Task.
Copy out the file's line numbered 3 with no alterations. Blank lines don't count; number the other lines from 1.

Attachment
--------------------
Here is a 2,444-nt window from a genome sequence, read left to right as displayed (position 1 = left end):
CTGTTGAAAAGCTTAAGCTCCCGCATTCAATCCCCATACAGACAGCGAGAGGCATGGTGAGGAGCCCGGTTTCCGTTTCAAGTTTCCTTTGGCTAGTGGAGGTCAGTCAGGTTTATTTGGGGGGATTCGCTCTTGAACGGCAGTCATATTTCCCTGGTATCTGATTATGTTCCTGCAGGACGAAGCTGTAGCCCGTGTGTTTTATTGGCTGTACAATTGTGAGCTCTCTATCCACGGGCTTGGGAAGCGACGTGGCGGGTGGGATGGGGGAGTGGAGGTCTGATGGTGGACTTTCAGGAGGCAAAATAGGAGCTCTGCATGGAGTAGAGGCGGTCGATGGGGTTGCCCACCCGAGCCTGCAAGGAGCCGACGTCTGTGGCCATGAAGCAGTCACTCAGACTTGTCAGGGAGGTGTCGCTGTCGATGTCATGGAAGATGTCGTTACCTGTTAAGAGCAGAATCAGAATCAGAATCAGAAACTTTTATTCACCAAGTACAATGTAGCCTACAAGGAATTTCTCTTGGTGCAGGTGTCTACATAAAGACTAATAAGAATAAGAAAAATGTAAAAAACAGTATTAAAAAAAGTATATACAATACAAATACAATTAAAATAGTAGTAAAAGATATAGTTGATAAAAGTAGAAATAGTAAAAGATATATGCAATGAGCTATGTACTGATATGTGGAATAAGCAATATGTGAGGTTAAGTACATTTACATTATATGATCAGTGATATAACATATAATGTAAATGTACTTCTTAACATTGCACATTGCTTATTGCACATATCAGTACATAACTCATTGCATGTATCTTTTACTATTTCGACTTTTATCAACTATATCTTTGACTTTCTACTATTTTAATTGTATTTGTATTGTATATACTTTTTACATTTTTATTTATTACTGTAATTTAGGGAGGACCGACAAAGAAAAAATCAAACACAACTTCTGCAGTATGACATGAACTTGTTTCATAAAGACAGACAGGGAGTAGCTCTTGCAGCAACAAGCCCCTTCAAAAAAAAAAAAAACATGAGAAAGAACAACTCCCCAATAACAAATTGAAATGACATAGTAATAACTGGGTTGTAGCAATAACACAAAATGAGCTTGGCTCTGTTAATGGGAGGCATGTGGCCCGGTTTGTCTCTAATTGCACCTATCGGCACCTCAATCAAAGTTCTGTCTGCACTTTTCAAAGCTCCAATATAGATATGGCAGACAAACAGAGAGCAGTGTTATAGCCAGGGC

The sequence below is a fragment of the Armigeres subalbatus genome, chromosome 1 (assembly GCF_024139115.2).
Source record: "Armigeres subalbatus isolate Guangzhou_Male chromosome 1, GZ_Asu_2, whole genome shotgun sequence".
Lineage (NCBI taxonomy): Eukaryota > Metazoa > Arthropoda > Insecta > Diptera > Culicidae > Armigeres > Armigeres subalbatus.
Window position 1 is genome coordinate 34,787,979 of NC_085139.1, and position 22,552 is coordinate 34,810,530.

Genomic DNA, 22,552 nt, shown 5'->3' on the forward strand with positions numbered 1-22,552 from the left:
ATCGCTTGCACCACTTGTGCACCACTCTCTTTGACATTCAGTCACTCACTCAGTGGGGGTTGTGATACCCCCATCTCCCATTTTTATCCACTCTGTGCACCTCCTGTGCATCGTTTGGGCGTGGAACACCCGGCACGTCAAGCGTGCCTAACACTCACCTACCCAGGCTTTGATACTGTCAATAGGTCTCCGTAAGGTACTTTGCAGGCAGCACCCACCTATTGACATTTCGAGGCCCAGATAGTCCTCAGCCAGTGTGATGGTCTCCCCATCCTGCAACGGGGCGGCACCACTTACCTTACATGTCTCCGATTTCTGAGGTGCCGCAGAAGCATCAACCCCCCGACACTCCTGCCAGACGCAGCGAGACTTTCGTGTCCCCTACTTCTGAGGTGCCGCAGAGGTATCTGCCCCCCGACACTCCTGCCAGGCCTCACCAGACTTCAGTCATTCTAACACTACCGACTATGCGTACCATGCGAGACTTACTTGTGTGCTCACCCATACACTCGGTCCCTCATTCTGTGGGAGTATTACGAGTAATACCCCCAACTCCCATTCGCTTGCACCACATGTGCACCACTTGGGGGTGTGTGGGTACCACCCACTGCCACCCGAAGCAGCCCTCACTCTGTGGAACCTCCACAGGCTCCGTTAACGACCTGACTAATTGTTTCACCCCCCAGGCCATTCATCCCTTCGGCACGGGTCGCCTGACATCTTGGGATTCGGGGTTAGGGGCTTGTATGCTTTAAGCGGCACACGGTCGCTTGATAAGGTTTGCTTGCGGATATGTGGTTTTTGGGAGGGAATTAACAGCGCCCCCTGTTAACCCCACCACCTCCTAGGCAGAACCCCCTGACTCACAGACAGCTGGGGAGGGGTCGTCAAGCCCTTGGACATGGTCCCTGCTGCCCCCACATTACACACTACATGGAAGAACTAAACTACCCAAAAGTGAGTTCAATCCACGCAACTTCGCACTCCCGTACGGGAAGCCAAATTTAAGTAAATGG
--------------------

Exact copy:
The sequence below is a fragment of the Armigeres subalbatus genome, chromosome 1 (assembly GCF_024139115.2).